I am not against technology. Technologies were created to support human beings to better their life. If you use it properly, social media can be a wonderful tool. These are conveniences that have come our way, but how we employ them into our lives is the question. People have a dozen love affairs going on Facebook, but they cannot get along with the people around them. This is because on social media, you can say pretty things to someone and then move on, but if you have to actually love somebody next to you, it costs life. It takes involvement.

It takes involvement to know life. Without being involved, you cannot experience anything, whether it is the food that you eat, your relationships with people or the situations in which you exist.

Where there is no involvement, there is no experience of anything. It is the depth and intensity of involvement which allows a human being to take the experience of what he or she is doing to a certain level of richness and profoundness within themselves. How deeply you are involved, that is how profound your experience of life is.


If you explore this, you would use it gracefully to the extent it is necessary to facilitate your life. A human being should always focus on how to enhance their way of being. Then, everything else gets managed naturally. Whether it is your profession, your relationship or whatever else in your life, it will happen to its best only when who you are is enhanced.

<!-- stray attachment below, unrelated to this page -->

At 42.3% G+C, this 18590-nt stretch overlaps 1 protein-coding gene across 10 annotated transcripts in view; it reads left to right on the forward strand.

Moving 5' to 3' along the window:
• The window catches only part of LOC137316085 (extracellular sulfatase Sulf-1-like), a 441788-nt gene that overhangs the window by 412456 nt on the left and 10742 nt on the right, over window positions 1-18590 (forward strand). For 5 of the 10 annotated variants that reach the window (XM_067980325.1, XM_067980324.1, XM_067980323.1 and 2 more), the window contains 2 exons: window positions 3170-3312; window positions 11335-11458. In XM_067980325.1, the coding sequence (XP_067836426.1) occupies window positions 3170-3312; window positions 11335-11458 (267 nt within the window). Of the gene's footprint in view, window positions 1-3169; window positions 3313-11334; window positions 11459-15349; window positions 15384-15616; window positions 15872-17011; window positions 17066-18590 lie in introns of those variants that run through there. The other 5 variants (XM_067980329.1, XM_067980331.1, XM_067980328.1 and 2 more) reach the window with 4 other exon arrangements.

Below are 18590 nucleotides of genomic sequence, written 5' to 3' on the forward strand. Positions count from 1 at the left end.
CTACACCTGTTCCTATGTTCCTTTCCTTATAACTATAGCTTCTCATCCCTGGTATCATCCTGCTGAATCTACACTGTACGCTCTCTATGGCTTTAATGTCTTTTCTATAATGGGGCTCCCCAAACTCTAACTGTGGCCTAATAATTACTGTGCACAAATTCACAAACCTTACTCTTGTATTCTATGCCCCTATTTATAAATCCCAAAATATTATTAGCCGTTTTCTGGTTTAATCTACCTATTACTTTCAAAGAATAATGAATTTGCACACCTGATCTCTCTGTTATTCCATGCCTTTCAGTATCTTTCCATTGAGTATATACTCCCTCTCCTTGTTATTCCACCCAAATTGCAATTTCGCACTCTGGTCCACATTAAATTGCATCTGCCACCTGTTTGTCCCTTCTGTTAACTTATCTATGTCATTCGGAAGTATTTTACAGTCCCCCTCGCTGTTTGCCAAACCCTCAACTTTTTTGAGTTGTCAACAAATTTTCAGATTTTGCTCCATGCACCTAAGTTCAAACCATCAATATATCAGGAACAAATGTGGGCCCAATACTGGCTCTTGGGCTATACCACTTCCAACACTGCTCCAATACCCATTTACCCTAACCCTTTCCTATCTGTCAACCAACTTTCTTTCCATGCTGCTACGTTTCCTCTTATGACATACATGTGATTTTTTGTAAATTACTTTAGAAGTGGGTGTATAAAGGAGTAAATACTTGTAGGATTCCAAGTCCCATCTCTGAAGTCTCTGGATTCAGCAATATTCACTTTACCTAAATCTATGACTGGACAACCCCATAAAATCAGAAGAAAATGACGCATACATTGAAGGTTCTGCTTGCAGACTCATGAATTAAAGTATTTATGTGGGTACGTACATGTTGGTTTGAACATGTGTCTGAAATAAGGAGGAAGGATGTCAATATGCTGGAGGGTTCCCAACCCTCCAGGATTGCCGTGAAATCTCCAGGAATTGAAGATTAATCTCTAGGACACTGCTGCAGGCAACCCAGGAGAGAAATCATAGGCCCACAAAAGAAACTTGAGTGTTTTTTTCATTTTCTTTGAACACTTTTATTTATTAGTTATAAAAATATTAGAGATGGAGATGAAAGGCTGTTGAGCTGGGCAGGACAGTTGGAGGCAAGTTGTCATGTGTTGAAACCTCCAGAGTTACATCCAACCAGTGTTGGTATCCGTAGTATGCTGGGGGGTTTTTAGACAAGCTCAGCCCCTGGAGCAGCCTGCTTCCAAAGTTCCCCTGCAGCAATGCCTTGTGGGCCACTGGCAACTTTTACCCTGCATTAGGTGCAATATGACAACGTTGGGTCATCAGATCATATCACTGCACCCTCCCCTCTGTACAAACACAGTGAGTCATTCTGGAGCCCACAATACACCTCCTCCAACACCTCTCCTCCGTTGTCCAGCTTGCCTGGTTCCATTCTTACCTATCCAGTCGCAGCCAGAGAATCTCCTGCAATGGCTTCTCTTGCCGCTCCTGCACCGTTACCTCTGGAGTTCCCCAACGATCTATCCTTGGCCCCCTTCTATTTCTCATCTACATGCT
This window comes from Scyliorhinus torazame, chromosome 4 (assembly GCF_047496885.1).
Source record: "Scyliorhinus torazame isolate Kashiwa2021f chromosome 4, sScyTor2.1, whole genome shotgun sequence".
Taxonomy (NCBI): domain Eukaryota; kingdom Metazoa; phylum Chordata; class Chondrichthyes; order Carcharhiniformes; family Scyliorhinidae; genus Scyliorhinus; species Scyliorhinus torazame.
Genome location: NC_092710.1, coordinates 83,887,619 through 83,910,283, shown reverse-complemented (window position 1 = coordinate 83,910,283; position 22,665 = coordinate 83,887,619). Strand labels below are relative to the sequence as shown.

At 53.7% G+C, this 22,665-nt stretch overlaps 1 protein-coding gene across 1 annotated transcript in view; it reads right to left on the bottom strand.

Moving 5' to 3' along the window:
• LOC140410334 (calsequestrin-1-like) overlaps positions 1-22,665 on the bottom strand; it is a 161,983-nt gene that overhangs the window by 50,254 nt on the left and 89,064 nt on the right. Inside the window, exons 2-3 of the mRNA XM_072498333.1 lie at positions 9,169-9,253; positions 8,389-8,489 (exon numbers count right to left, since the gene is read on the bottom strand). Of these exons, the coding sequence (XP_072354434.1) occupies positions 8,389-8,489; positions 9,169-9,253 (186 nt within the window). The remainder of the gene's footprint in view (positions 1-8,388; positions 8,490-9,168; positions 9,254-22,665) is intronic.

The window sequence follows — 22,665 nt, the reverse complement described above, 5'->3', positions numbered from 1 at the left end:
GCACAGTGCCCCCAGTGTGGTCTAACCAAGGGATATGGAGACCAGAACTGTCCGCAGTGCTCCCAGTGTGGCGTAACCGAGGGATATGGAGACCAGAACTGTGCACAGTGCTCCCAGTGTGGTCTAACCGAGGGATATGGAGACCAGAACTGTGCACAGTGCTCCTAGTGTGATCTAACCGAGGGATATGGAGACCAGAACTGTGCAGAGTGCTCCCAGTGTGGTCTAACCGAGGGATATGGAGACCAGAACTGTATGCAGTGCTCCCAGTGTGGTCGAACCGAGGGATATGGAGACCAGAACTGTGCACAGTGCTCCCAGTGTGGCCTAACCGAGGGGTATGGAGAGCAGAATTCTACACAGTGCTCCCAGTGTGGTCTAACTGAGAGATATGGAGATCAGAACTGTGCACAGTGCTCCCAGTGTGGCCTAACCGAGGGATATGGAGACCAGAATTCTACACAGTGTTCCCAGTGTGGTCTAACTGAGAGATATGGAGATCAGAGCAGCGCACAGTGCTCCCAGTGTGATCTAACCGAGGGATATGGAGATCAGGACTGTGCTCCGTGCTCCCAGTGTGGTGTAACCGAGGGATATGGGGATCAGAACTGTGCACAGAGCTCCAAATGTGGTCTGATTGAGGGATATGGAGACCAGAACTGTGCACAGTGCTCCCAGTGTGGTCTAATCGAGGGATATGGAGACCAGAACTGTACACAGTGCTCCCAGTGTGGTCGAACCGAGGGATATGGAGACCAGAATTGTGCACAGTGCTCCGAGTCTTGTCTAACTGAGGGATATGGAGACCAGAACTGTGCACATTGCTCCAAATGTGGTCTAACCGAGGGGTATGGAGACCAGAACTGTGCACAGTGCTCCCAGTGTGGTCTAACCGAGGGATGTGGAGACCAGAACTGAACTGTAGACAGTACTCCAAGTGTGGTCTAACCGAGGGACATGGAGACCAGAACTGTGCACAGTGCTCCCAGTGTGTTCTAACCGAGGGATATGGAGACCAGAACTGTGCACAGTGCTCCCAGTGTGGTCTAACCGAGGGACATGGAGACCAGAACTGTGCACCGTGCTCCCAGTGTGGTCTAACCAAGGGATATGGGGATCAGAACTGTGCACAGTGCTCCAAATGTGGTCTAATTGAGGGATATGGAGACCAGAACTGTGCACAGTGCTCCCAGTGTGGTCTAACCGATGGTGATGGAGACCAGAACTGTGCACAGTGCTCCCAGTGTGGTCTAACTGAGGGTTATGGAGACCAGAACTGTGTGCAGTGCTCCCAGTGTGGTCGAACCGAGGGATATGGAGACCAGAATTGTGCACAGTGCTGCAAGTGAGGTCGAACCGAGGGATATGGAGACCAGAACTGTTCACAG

Technology is never bad or good. It has no quality of its own – it is the way in which we use it. Whatever other technologies you handle – your phones, computers and social media – it is a much lesser technology than the human mechanism. This is the highest and the most sophisticated technology. You should attend to this first.

Bhavna: Do we as human beings have free will/freedom of choice or is there a predestined path?

Sadhguru: Nothing is predetermined, not even death. Everything has been created by you.

The problem is you create most of it unconsciously, so you think it is being heaped upon you from somewhere else. You have unconsciously written a certain software for yourself, which develops certain tendencies. So, no matter what you try to do, it compulsively tends to move only in a particular direction because that is the way your software is.